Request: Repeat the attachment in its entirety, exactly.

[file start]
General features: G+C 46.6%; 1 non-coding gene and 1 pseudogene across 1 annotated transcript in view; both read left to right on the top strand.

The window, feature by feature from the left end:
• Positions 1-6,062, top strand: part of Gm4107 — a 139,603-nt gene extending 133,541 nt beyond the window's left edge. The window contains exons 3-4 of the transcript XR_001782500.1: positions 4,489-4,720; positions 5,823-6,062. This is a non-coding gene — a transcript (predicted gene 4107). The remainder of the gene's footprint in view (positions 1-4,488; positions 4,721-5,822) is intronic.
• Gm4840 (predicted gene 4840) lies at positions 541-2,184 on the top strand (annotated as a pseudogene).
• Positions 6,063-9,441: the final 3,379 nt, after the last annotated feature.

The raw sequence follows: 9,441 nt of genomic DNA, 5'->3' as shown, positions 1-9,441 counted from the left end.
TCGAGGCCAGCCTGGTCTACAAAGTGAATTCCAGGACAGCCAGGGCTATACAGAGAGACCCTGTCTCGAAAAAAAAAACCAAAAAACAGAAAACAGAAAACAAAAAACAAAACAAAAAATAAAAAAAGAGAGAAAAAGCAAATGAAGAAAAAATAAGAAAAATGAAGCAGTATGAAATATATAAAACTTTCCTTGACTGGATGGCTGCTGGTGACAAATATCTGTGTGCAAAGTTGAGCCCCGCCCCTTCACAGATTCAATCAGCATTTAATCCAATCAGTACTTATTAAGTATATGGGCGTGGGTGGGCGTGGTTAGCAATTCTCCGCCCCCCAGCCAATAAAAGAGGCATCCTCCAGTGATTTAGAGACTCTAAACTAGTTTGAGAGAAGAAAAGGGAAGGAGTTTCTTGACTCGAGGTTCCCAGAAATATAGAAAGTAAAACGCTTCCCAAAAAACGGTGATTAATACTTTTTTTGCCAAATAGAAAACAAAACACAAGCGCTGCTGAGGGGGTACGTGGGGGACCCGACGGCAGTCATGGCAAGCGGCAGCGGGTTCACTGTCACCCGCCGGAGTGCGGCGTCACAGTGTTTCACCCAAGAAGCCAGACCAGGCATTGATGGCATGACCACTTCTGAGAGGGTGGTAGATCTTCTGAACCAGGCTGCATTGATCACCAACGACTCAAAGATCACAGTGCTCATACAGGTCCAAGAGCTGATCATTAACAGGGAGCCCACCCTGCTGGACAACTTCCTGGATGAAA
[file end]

General features: G+C 46.6%; 1 non-coding gene and 1 pseudogene across 1 annotated transcript in view; both read left to right on the top strand.

The window, feature by feature from the left end:
• Positions 1-6,062, top strand: part of Gm4107 — a 139,603-nt gene extending 133,541 nt beyond the window's left edge. The window contains exons 3-4 of the transcript XR_001782500.1: positions 4,489-4,720; positions 5,823-6,062. This is a non-coding gene — a transcript (predicted gene 4107). The remainder of the gene's footprint in view (positions 1-4,488; positions 4,721-5,822) is intronic.
• Gm4840 (predicted gene 4840) lies at positions 541-2,184 on the top strand (annotated as a pseudogene).
• Positions 6,063-9,441: the final 3,379 nt, after the last annotated feature.

The raw sequence follows: 9,441 nt of genomic DNA, 5'->3' as shown, positions 1-9,441 counted from the left end.
TCGAGGCCAGCCTGGTCTACAAAGTGAATTCCAGGACAGCCAGGGCTATACAGAGAGACCCTGTCTCGAAAAAAAAAACCAAAAAACAGAAAACAGAAAACAAAAAACAAAACAAAAAATAAAAAAAGAGAGAAAAAGCAAATGAAGAAAAAATAAGAAAAATGAAGCAGTATGAAATATATAAAACTTTCCTTGACTGGATGGCTGCTGGTGACAAATATCTGTGTGCAAAGTTGAGCCCCGCCCCTTCACAGATTCAATCAGCATTTAATCCAATCAGTACTTATTAAGTATATGGGCGTGGGTGGGCGTGGTTAGCAATTCTCCGCCCCCCAGCCAATAAAAGAGGCATCCTCCAGTGATTTAGAGACTCTAAACTAGTTTGAGAGAAGAAAAGGGAAGGAGTTTCTTGACTCGAGGTTCCCAGAAATATAGAAAGTAAAACGCTTCCCAAAAAACGGTGATTAATACTTTTTTTGCCAAATAGAAAACAAAACACAAGCGCTGCTGAGGGGGTACGTGGGGGACCCGACGGCAGTCATGGCAAGCGGCAGCGGGTTCACTGTCACCCGCCGGAGTGCGGCGTCACAGTGTTTCACCCAAGAAGCCAGACCAGGCATTGATGGCATGACCACTTCTGAGAGGGTGGTAGATCTTCTGAACCAGGCTGCATTGATCACCAACGACTCAAAGATCACAGTGCTCATACAGGTCCAAGAGCTGATCATTAACAGGGAGCCCACCCTGCTGGACAACTTCCTGGATGAAA